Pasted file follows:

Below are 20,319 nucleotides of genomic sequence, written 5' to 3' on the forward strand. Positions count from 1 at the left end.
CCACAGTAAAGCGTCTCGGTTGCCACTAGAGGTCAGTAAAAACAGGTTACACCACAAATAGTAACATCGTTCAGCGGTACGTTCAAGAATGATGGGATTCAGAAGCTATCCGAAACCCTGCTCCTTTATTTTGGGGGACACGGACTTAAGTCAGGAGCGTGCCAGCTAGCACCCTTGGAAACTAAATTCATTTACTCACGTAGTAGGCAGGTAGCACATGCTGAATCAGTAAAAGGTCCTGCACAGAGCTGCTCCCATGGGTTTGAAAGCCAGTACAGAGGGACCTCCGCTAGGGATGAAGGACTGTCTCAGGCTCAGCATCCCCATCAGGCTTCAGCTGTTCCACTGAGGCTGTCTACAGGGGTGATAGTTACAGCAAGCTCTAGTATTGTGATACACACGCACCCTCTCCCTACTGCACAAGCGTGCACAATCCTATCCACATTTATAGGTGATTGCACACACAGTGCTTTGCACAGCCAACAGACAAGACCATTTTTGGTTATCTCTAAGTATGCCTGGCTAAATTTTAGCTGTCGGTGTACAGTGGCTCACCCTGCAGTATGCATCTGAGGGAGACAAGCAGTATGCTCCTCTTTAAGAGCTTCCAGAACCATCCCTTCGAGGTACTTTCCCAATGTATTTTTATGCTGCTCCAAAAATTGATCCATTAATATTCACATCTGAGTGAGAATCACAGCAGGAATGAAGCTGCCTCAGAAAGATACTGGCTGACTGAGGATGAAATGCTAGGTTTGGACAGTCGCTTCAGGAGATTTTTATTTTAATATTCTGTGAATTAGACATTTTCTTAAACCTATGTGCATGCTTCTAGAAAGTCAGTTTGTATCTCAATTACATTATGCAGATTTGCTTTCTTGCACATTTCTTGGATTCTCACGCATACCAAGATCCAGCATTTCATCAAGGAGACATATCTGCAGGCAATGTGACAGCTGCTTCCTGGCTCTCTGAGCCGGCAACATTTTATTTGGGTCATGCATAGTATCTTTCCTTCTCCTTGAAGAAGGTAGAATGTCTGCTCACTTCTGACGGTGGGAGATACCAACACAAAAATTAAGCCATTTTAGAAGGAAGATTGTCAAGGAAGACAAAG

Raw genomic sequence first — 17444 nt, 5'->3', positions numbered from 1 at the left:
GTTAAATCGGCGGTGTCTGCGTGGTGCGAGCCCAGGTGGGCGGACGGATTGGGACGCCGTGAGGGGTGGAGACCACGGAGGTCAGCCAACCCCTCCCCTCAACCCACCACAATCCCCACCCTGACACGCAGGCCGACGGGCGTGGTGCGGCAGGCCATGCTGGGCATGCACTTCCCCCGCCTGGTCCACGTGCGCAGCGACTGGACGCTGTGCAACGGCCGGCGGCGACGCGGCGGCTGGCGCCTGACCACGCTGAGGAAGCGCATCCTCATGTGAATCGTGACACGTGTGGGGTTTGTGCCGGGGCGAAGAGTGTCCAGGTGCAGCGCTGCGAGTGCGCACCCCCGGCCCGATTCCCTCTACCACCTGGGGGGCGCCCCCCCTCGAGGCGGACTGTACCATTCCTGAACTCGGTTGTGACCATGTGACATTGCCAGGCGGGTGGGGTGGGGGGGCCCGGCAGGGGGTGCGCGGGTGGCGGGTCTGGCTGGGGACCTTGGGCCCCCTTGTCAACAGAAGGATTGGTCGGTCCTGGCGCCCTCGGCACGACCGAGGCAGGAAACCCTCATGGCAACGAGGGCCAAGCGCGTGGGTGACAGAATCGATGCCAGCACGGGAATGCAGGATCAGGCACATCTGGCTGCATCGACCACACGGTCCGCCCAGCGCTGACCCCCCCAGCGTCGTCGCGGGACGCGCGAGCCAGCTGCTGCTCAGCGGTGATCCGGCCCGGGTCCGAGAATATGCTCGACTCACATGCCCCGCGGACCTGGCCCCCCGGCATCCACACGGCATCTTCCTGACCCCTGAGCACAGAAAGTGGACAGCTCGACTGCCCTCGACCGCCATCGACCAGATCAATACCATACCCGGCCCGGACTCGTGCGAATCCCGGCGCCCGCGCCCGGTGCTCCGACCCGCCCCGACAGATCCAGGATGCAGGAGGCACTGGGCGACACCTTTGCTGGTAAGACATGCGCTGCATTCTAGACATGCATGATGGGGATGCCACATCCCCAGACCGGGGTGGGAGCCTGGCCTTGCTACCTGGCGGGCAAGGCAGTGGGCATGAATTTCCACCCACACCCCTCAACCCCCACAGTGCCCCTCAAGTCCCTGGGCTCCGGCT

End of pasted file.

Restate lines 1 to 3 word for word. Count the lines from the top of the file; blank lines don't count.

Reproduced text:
Below are 20,319 nucleotides of genomic sequence, written 5' to 3' on the forward strand. Positions count from 1 at the left end.
CCACAGTAAAGCGTCTCGGTTGCCACTAGAGGTCAGTAAAAACAGGTTACACCACAAATAGTAACATCGTTCAGCGGTACGTTCAAGAATGATGGGATTCAGAAGCTATCCGAAACCCTGCTCCTTTATTTTGGGGGACACGGACTTAAGTCAGGAGCGTGCCAGCTAGCACCCTTGGAAACTAAATTCATTTACTCACGTAGTAGGCAGGTAGCACATGCTGAATCAGTAAAAGGTCCTGCACAGAGCTGCTCCCATGGGTTTGAAAGCCAGTACAGAGGGACCTCCGCTAGGGATGAAGGACTGTCTCAGGCTCAGCATCCCCATCAGGCTTCAGCTGTTCCACTGAGGCTGTCTACAGGGGTGATAGTTACAGCAAGCTCTAGTATTGTGATACACACGCACCCTCTCCCTACTGCACAAGCGTGCACAATCCTATCCACATTTATAGGTGATTGCACACACAGTGCTTTGCACAGCCAACAGACAAGACCATTTTTGGTTATCTCTAAGTATGCCTGGCTAAATTTTAGCTGTCGGTGTACAGTGGCTCACCCTGCAGTATGCATCTGAGGGAGACAAGCAGTATGCTCCTCTTTAAGAGCTTCCAGAACCATCCCTTCGAGGTACTTTCCCAATGTATTTTTATGCTGCTCCAAAAATTGATCCATTAATATTCACATCTGAGTGAGAATCACAGCAGGAATGAAGCTGCCTCAGAAAGATACTGGCTGACTGAGGATGAAATGCTAGGTTTGGACAGTCGCTTCAGGAGATTTTTATTTTAATATTCTGTGAATTAGACATTTTCTTAAACCTATGTGCATGCTTCTAGAAAGTCAGTTTGTATCTCAATTACATTATGCAGATTTGCTTTCTTGCACATTTCTTGGATTCTCACGCATACCAAGATCCAGCATTTCATCAAGGAGACATATCTGCAGGCAATGTGACAGCTGCTTCCTGGCTCTCTGAGCCGGCAACATTTTATTTGGGTCATGCATAGTATCTTTCCTTCTCCTTGAAGAAGGTAGAATGTCTGCTCACTTCTGACGGTGGGAGATACCAACACAAAAATTAAGCCATTTTAGAAGGAAGATTGTCAAGGAAGACAAAG

Raw genomic sequence first — 17444 nt, 5'->3', positions numbered from 1 at the left: